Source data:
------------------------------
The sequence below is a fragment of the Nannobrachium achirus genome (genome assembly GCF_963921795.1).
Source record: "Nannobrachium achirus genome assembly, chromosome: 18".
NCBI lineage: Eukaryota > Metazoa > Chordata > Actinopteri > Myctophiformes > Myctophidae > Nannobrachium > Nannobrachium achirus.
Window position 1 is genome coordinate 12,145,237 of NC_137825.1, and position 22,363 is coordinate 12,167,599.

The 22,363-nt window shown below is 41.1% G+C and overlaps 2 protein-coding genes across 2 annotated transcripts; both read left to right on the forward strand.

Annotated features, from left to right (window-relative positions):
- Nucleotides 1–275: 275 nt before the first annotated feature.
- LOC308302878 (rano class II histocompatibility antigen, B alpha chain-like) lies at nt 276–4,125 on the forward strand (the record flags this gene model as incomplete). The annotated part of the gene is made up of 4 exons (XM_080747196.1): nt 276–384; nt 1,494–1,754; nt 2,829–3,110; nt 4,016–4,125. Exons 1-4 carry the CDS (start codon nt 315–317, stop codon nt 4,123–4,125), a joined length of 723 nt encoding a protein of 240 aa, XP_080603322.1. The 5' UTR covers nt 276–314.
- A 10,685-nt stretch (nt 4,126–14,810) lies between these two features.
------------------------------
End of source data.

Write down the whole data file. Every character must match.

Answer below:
The sequence below is a fragment of the Nannobrachium achirus genome (genome assembly GCF_963921795.1).
Source record: "Nannobrachium achirus genome assembly, chromosome: 18".
NCBI lineage: Eukaryota > Metazoa > Chordata > Actinopteri > Myctophiformes > Myctophidae > Nannobrachium > Nannobrachium achirus.
Window position 1 is genome coordinate 12,145,237 of NC_137825.1, and position 22,363 is coordinate 12,167,599.

The 22,363-nt window shown below is 41.1% G+C and overlaps 2 protein-coding genes across 2 annotated transcripts; both read left to right on the forward strand.

Annotated features, from left to right (window-relative positions):
- Nucleotides 1–275: 275 nt before the first annotated feature.
- LOC308302878 (rano class II histocompatibility antigen, B alpha chain-like) lies at nt 276–4,125 on the forward strand (the record flags this gene model as incomplete). The annotated part of the gene is made up of 4 exons (XM_080747196.1): nt 276–384; nt 1,494–1,754; nt 2,829–3,110; nt 4,016–4,125. Exons 1-4 carry the CDS (start codon nt 315–317, stop codon nt 4,123–4,125), a joined length of 723 nt encoding a protein of 240 aa, XP_080603322.1. The 5' UTR covers nt 276–314.
- A 10,685-nt stretch (nt 4,126–14,810) lies between these two features.